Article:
I (Katie) will be the first to admit that I get a little nervous when it comes to hybrid projects. I found this post by Janet so comforting and I loved her idea of sketching out a hybrid idea on the computer first. Once I realized that was an option, I had an entirely new outlook on the world of hybrid projects. I guess that is why iron on transfer projects appeal to me so much – the canvas (a shirt, a bag, etc), is very similar to a blank scrapbook page. I can actually visualize the finished project.
I spent some time browsing through the galleries and I found some amazing inspiration from several different artists that made me WANT to get out my iron out!
I just love these darling little onesies and that “chick magnet” shirt is making me giggle! These were created by Mturnridge and she even gives details about the process she used and links to the products she used.
One of the best things about using digital scrapbook supplies for iron on transfer projects is that you can totally customize an entire gift pack. I love how Jen Tapler used the papers and elements to create a gift box and tag!
Aprons are another fun thing to customize with iron on transfers. I love the way hollyrh included names on these sweet aprons.
It’s nice to see a “manly” project for iron on transfers as well. Don’t feel like you are limited if you don’t have girls and babies in your life, there are plenty of ways to create something cool for a guy as well. This project by livelys is a great example and she links up to the kit she used in the credits.
Ideas for Iron On Transfer Projects:
- onesies (baby shirts)
- canvas bags
- cloth napkins
- cloth placemats
- cloth tablecloths
- denim jackets
- denim jumpers and dresses
- denim shirts
- denim jeans (especially the pockets)
- pillowcase borders
- bedsheet borders
Some important tips to remember:
- Print your image in reverse so when you iron it on it will be correctly positioned (unless products instructs otherwise)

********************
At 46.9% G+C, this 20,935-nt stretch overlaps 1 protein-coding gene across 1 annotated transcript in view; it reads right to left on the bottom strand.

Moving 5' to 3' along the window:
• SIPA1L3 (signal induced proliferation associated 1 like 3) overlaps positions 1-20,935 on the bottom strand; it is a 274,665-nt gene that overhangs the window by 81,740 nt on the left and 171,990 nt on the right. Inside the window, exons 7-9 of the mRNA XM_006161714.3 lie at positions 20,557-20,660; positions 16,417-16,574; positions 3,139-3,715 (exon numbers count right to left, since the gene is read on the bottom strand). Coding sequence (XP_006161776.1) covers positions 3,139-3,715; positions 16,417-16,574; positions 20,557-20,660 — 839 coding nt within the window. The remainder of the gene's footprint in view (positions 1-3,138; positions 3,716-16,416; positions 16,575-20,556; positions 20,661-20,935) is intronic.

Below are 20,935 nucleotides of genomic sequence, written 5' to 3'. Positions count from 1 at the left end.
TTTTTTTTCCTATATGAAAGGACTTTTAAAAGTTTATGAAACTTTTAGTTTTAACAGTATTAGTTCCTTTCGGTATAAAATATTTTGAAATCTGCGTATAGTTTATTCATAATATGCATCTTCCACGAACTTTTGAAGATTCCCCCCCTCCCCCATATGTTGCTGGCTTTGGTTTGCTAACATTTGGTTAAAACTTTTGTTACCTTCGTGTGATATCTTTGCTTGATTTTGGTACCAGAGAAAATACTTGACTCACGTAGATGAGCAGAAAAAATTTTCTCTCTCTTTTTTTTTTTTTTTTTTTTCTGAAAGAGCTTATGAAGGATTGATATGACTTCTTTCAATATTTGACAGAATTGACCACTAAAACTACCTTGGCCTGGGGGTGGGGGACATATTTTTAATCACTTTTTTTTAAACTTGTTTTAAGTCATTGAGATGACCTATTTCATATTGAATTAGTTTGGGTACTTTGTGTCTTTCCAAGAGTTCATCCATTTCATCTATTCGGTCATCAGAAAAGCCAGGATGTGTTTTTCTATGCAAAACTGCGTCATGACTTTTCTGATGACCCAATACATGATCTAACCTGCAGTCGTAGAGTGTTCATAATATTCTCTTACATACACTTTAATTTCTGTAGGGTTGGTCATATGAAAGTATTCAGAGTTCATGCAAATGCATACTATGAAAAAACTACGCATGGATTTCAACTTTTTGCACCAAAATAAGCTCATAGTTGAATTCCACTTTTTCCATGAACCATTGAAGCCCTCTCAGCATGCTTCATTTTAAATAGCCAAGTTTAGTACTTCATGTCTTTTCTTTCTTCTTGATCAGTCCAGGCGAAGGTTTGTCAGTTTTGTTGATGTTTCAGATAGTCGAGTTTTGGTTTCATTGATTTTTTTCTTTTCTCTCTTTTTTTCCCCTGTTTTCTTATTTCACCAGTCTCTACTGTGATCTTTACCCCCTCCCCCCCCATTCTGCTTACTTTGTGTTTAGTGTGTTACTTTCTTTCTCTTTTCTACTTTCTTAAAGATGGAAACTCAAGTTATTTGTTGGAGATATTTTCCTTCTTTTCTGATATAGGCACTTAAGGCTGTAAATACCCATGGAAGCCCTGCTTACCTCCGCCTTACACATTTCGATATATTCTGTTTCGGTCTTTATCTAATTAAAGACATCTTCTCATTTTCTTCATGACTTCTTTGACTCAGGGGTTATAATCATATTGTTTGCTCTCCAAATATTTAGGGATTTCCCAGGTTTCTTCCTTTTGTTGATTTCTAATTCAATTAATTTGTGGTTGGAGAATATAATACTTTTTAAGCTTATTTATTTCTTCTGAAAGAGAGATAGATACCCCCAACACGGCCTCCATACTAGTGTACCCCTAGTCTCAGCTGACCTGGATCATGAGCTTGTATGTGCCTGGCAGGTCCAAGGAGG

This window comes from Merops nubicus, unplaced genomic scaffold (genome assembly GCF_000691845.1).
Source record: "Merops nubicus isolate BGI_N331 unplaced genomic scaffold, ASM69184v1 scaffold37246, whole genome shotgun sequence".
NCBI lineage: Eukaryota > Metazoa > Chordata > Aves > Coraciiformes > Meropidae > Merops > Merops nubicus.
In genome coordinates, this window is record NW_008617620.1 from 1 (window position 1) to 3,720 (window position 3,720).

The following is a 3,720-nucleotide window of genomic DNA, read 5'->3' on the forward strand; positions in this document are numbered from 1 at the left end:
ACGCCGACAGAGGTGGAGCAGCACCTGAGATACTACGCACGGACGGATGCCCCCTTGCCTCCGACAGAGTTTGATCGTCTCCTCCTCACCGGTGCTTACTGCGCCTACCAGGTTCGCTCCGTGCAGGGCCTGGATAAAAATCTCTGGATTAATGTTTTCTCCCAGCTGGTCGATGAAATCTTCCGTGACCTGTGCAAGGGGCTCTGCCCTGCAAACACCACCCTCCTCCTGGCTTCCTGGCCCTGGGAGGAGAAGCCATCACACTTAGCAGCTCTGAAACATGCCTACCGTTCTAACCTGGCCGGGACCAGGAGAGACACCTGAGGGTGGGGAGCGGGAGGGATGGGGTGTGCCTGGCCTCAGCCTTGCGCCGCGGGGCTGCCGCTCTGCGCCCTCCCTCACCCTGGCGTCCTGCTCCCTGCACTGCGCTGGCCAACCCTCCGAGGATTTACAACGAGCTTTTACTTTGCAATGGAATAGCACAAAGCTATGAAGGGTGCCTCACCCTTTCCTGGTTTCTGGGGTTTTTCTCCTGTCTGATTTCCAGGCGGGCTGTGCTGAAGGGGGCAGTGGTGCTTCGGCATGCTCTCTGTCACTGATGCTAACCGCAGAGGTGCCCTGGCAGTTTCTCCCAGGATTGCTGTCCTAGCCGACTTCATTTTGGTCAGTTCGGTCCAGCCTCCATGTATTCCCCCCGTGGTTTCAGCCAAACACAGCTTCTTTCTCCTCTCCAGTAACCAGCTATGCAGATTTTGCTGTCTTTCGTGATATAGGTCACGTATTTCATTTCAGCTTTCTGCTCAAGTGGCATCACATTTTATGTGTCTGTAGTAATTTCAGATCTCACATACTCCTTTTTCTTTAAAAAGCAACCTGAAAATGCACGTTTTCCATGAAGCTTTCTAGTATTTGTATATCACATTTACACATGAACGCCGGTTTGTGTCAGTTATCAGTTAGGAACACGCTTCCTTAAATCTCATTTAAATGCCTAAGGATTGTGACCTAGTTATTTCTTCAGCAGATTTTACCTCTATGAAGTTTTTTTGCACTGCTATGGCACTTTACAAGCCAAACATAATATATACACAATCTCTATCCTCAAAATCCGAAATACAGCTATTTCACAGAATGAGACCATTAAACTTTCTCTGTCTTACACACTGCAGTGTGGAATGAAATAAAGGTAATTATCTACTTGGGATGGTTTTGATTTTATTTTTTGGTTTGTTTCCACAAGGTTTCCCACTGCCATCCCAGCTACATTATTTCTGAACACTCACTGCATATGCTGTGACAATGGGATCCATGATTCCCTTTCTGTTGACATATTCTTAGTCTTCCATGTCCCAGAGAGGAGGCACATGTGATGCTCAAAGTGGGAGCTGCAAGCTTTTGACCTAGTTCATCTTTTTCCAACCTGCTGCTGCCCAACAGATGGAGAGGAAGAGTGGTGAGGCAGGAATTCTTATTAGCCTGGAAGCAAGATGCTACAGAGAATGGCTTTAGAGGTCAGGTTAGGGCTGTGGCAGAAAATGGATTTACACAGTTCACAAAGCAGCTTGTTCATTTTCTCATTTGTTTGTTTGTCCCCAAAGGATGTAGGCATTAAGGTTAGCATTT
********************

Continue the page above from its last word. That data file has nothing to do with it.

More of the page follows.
- There are several iron on transfer paper packs out there so check out some of these project links to see what these artists recommend. You might want to consider a product specifically for dark color fabrics if that is what you choose to work with. Also pay attention to what kind of paper your printer requires. There are different transfer papers for ink jet printers vs. laser printers.
- White won’t print out on a design so look for colorful or dark options instead.
- Practice first! Make sure you know what side of the transfer paper to print on. You also might want to consider doing a small test project on on older piece of fabric so you get the hang out of ironing the transfers.
- Follow the directions on the package of transfer paper for best results.
Now I can’t wait to grab some plain t-shirts and have some fun of my own! If you create an iron on transfer project feel free to send us a link so we can be inspired by YOU!
P.S. The winner in the random drawing for the Casual Blogger Conference pass is Debbie who said: “Great ideas for the start ups and newbies. Good post! I’d love to go to the conference.”
P.S.S Our random GIFTaway goes to Tracie who left a comment in the SSD post yesterday and said this: “I love SSD! They are one of my favorite places to hang out and to shop!” Tracie, you won a $10 GC to Sweet Shoppe, check your inbox!